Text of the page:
Many neo-Nazi groups have created for themselves an attitude that goes beyond ideals of xenophobia and nationalism. They choose to promote fitness–specifically male fitness–and encourage followers to learn street fighting. As a matter of fact, some groups make this a rule, part of the criteria of joining is regular boxing, wrestling, weight lifting, and the like.
The groups then use this lifestyle as a kind of camouflage for their core Nazi beliefs. Openly, they can tout their groups as peak-fitness and self-defense enthusiasts, taking hikes and hosting sports competitions. In reality, they train to fight as a means of extremist activism. These groups anticipate conflict in their marches and public gatherings and instead of avoiding it, intentionally prepare to do battle in the streets.
There are numerous channels on Telegram with this exact format. At first glance, they appear to simply encourage fitness and physical strength. There are videos and images encouraging members to practice their fighting and fitness routines. Reading more carefully through the chat logs tells a much different story.
Some of the channels are more subtle in their show of allegiance, focusing primarily on the athleticism within the movement, while still giving nationalism vocal support. Other groups are more explicit, sending each other images from their activist adventures, assaulting protestors, gathering for their own marches, and individual group get-togethers. They provide propaganda for members to spread across the internet or outside, preferably where many people would regularly see it. Several channels have also shared links to neo-Nazi websites. There is a wide variety in these sites:
- A former message board and a recruiting platform for the infamous Atomwaffen Division, a particularly violent group that was officially disbanded in March 2020. Due to the near-inaccessibility of these sites and the AWD’s announcement nearly a year ago, it’s likely this Telegram channel has no real connection to the group and is simply trying to find more ways to spread propaganda.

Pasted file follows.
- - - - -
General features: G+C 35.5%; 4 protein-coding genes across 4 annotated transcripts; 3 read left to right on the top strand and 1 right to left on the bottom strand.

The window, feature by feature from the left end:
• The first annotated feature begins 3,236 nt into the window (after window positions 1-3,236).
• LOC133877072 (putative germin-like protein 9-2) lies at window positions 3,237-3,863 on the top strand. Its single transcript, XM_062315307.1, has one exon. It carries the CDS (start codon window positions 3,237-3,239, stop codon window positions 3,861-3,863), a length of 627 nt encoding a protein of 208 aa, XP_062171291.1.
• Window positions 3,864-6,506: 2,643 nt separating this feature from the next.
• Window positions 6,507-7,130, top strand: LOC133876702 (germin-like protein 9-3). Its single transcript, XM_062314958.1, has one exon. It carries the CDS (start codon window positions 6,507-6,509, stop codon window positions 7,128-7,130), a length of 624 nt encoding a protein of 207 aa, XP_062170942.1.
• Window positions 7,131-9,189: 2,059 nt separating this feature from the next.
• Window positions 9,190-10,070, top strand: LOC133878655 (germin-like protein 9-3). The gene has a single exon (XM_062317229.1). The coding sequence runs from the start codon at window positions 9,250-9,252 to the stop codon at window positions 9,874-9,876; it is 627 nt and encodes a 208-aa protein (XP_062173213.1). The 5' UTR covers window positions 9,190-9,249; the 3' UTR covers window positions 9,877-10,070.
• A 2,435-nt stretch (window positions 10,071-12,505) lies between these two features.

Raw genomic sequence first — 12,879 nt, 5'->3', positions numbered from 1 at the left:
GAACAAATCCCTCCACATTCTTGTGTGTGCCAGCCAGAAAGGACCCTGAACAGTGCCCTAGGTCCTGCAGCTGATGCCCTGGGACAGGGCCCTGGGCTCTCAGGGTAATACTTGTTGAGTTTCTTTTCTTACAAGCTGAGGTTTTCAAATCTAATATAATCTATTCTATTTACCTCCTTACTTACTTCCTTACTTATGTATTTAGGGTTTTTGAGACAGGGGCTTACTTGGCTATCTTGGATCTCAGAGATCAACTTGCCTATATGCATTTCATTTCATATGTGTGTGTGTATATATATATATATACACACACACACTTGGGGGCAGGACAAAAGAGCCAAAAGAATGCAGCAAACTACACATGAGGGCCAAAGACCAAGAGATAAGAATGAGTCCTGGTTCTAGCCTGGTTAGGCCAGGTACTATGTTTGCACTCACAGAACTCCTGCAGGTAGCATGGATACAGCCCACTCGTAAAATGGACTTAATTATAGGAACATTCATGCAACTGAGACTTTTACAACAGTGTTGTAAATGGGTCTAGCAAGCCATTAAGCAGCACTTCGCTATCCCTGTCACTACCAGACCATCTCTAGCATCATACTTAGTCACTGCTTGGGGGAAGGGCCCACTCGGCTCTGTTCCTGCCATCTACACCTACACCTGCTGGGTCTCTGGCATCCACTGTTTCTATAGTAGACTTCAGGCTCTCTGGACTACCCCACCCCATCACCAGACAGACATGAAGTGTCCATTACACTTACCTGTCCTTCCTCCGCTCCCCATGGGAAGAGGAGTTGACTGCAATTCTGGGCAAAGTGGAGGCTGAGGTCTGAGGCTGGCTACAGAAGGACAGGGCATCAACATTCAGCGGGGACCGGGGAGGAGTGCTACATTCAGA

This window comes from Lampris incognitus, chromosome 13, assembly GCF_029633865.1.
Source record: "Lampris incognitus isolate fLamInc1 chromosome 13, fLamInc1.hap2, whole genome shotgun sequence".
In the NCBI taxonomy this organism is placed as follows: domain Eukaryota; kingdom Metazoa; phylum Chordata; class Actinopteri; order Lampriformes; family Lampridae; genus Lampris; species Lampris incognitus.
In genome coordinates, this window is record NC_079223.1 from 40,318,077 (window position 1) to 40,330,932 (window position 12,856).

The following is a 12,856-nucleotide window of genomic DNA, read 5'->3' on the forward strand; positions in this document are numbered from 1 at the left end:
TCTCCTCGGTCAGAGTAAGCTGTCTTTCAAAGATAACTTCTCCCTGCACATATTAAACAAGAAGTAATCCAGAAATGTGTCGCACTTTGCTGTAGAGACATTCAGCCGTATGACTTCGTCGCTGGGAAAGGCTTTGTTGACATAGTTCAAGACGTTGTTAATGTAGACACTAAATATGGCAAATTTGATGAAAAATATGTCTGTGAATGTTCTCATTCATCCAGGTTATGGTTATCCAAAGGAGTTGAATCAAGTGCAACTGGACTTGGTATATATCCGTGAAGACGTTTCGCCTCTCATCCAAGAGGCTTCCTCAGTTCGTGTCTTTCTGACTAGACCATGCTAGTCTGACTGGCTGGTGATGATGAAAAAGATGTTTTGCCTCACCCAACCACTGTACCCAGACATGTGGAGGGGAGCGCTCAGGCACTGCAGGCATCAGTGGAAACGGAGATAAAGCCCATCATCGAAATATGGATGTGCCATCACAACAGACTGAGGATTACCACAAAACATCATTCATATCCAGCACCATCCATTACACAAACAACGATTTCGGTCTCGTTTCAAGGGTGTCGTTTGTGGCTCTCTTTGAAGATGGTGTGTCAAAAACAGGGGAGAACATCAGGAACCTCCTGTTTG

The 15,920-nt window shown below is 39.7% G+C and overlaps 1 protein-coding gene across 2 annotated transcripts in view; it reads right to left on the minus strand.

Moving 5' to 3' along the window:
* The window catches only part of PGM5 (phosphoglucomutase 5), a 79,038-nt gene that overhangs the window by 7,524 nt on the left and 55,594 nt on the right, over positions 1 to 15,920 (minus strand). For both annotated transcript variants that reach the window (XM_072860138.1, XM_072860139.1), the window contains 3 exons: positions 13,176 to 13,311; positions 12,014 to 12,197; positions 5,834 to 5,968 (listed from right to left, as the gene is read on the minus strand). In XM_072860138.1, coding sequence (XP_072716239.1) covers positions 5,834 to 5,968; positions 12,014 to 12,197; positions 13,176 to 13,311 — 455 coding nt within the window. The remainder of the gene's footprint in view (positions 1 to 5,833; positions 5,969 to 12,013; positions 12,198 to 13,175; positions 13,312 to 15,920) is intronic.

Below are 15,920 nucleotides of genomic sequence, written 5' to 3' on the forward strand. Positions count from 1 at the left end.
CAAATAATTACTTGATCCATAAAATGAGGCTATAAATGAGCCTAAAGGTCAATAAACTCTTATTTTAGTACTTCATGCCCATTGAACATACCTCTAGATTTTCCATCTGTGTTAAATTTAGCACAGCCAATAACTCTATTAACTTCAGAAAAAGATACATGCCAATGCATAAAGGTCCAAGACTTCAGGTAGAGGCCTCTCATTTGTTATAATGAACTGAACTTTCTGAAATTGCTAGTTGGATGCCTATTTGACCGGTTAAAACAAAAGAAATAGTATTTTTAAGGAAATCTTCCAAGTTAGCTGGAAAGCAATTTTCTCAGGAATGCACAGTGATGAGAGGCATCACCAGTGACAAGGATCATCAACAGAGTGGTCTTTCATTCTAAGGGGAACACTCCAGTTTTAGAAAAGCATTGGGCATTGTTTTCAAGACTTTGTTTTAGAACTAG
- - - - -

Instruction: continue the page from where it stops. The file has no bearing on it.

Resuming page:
- An Australian group’s recruiting site providing philosophical statements and collecting information from people wanting to apply. This is one of the most active neo-Nazi sites found on Telegram. The channel itself is also quite large, with nearly fifteen-hundred subscribers and growing.
- A podcast-sharing site with a podcast hosted by two infamous neo-Nazis, Robert Rundo and Denis Nikitin. Robert Rundo is an American who founded the Rise Above Movement (R.A.M.), which presents itself as a group focused on street fighting, fitness, and embraces a philosophy of defending white heritage from the “destructive cultural influences” propagated by foreigners, Muslims, and Jews. Denis Nikitin is the founder of White Rex, a Russian clothing brand that sells MMA-style outfits, often with white supremacist and Nazi imagery emblazoned on them. Nikitin is a fighter himself, being a major figure in the European far-right MMA community. White Rex regularly hosts tournaments featuring other neo-Nazi fight groups.
- A newer site Rundo and Nikitin’s podcast is promoting. Its goal is to pump out media that shares nationalistic ideals to the larger public. It’s also directly connected with another neo-Nazi group with similar goals. Rundo and Nikitin’s site was found across Telegram more often than the other three, although the link to their podcast was also quite widely shared.
According to Telegram’s Terms of Service, users must not “promote violence on publicly viewable Telegram channels”. The simple fact is that numerous viewable channels openly encourage violence without any fear of exposure. The company’s clear lack of effort to enforce its own TOS has made hateful users comfortable–if not eager–in sharing their most violent thoughts.
Telegram experienced massive growth in January, with millions of people joining for the first time in response to a fear of Big Tech. If it expects to become a mainstream social media platform, it will need to take responsibility for the significant presence of extremism. To continue ignoring it is dangerous and unethical.
BitChute: The Alt-Right’s YouTube